News 01 Dec 17

‘Scorpions’ Ex-Fighter Says Belgrade Controlled Paramilitaries

An ex-member of the ‘Scorpions’ paramilitaries told the Hague Tribunal that his unit and the ‘Tigers’ led by Zeljko Raznatovic, alias Arkan, were under the control of the Serbian security service in the Bosnian and Croatian wars.

Radosa Milutinovic
Stanisic and Simatovic in court. Photo: MICT.

Prosecution witness Goran Stoparic told the trial of former Serbian State Security Service chief Jovica Stanisic and his former deputy Franko Simatovic in The Hague on Thursday that the service controlled the ‘Scorpions’ paramilitary unit and Arkan’s Serbian Volunteer Guard, also known as the ‘Tigers’, during the wars in Bosnia and Herzegovina and Croatia.

Simatovic’s defence tried to prove this was false and that the two paramilitary units acted as parts of the Bosnian Serb Army and of the armed forces of the unrecognised Republic of Serbian Krajina in Croatia. 

Stoparic, a former Scorpions fighter, replied that this was “formally true”, but that in reality both units answered only to the Serbian State Security Service in Belgrade.

“The Scorpions and Arkan’s men were helpful units for the Serbian Security Service,” he said.

“They were under the Serbian Security Service’s influence and they went where they were told. The Serbian Security Service knew where they were, what they were doing, where they would go and everything else,” he added.

Stanisic and Simatovic are being retried for the persecution, murder, deportation and forcible resettlement of Croat and Bosniak civilians during the wars in Croatia and Bosnia and Herzegovina.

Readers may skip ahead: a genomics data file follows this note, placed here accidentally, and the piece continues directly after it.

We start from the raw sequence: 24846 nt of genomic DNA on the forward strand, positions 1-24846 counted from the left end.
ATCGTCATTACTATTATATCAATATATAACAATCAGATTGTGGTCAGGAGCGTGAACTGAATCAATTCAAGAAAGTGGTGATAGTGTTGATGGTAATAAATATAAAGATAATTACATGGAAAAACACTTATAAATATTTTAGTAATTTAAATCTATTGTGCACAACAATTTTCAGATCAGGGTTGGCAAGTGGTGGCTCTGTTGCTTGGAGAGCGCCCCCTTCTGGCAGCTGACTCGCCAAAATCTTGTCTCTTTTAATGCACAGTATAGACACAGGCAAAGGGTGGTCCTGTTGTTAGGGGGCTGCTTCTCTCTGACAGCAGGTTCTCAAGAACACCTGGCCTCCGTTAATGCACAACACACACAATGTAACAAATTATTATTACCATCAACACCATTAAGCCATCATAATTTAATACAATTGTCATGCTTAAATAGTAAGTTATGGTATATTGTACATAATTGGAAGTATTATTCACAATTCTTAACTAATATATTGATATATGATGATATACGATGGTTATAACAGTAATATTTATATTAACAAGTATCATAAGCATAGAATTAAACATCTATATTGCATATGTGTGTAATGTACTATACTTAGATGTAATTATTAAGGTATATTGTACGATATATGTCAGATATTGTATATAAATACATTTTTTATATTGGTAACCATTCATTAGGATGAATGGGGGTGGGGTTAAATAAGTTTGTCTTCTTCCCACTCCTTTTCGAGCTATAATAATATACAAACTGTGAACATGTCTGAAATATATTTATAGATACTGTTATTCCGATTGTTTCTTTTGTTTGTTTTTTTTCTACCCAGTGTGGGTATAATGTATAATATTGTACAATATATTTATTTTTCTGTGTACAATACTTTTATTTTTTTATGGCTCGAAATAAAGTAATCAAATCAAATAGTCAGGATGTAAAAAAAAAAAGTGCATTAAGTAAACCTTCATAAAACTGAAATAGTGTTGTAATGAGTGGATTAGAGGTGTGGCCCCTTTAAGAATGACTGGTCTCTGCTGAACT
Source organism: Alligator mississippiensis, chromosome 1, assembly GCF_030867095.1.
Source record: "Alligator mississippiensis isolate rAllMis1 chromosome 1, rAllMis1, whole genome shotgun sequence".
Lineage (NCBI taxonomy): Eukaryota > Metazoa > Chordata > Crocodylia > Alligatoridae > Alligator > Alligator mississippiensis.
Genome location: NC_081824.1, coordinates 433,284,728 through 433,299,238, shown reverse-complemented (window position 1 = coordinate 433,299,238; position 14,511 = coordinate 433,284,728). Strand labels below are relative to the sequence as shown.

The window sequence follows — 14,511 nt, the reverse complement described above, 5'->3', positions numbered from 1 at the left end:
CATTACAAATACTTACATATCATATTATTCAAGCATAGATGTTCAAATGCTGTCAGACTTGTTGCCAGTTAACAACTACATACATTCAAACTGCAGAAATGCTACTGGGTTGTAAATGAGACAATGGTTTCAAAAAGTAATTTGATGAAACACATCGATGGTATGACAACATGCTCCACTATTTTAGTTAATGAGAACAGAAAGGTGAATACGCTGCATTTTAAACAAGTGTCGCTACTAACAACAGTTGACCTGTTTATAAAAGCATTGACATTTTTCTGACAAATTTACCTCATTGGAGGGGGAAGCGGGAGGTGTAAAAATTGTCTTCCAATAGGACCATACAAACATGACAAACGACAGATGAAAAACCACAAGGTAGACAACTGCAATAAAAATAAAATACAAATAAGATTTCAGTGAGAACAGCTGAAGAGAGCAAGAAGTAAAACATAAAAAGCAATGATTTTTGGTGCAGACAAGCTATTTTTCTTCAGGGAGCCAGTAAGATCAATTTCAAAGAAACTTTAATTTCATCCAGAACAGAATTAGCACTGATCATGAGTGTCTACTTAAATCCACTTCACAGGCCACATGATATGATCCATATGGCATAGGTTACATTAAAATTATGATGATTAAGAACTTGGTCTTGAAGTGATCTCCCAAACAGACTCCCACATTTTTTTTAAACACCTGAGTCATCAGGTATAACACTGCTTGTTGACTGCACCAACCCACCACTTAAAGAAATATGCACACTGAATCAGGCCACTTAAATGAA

According to the charges, Raznatovic’s paramilitaries, as one of the units of the Serbian State Security Service, committed crimes in several places in Croatia and Bosnia.

Stanisic and Simatovic are also charged, among other things, with responsibility for the shooting of six Bosniaks from Srebrenica near Trnovo in Bosnia and Herzegovina in July 1995.

The Scorpions, who shot the Bosniaks, were a Serbian Security Service unit, according to the prosecutor’s allegations.

This week, Stanisic and Simatovic’s trial also heard testimony from Davor Strinovic, a pathologist who examined the human remains found in Croatian mass graves.

Strinovic said that the victims were mostly civilians and that they died of gunshot wounds.

During cross-examination, Simatovic’s lawyer Mihajlo Bakrac asked Strinovic why he listed victims as civilians who have been classified as “defenders” - wartime soldiers - by the Croatian state.

Bakrac said there were more than 30 such victims on the list that Strinovic produced in court.

“I have no knowledge of this classification by Croatia, I cannot help you,” responded Strinovic.

According to the charges, Stanisic and Simatovic were part of a joint criminal enterprise led by former Serbian President Slobodan Milosevic, aimed at forcibly and permanently removing Croats and Bosniaks from large parts of Croatia and Bosnia and Herzegovina in order to achieve Serb domination.

They both pleaded not guilty in December last year after the appeals chamber of the International Criminal Tribunal for the Former Yugoslavia overturned their acquittal in their first trial.

The appeals chamber ruled that there were serious legal and factual errors when Stanisic and Simatovic were initially acquitted of war crimes in 2013, and ordered the case to be retried and all the evidence and witnesses reheard in full by new judges.

The trial continues on Tuesday.

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